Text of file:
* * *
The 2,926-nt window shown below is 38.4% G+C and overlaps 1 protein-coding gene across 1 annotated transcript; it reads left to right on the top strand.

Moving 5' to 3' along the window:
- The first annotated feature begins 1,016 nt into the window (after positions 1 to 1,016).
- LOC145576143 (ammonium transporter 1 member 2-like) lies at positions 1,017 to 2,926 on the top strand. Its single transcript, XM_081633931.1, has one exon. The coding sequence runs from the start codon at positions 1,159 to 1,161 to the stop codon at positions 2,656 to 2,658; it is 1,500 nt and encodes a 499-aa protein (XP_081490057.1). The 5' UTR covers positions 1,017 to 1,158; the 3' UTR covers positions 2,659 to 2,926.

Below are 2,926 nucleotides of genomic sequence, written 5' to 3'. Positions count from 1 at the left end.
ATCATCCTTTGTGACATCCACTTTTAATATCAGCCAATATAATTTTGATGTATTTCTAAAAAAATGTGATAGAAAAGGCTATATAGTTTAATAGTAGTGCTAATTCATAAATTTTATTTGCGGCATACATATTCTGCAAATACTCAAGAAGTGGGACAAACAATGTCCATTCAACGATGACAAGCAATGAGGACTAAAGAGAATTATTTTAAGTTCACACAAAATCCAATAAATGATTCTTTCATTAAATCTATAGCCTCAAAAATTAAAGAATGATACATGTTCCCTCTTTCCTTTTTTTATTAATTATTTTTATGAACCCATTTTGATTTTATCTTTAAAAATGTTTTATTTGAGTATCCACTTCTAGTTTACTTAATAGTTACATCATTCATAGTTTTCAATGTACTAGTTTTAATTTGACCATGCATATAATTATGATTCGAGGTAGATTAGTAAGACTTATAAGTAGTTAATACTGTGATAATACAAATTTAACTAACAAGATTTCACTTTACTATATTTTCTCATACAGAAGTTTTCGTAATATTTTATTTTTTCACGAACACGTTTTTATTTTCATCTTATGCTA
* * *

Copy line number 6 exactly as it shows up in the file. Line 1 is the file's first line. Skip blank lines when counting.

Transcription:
ATCATCCTTTGTGACATCCACTTTTAATATCAGCCAATATAATTTTGATGTATTTCTAAAAAAATGTGATAGAAAAGGCTATATAGTTTAATAGTAGTGCTAATTCATAAATTTTATTTGCGGCATACATATTCTGCAAATACTCAAGAAGTGGGACAAACAATGTCCATTCAACGATGACAAGCAATGAGGACTAAAGAGAATTATTTTAAGTTCACACAAAATCCAATAAATGATTCTTTCATTAAATCTATAGCCTCAAAAATTAAAGAATGATACATGTTCCCTCTTTCCTTTTTTTATTAATTATTTTTATGAACCCATTTTGATTTTATCTTTAAAAATGTTTTATTTGAGTATCCACTTCTAGTTTACTTAATAGTTACATCATTCATAGTTTTCAATGTACTAGTTTTAATTTGACCATGCATATAATTATGATTCGAGGTAGATTAGTAAGACTTATAAGTAGTTAATACTGTGATAATACAAATTTAACTAACAAGATTTCACTTTACTATATTTTCTCATACAGAAGTTTTCGTAATATTTTATTTTTTCACGAACACGTTTTTATTTTCATCTTATGCTA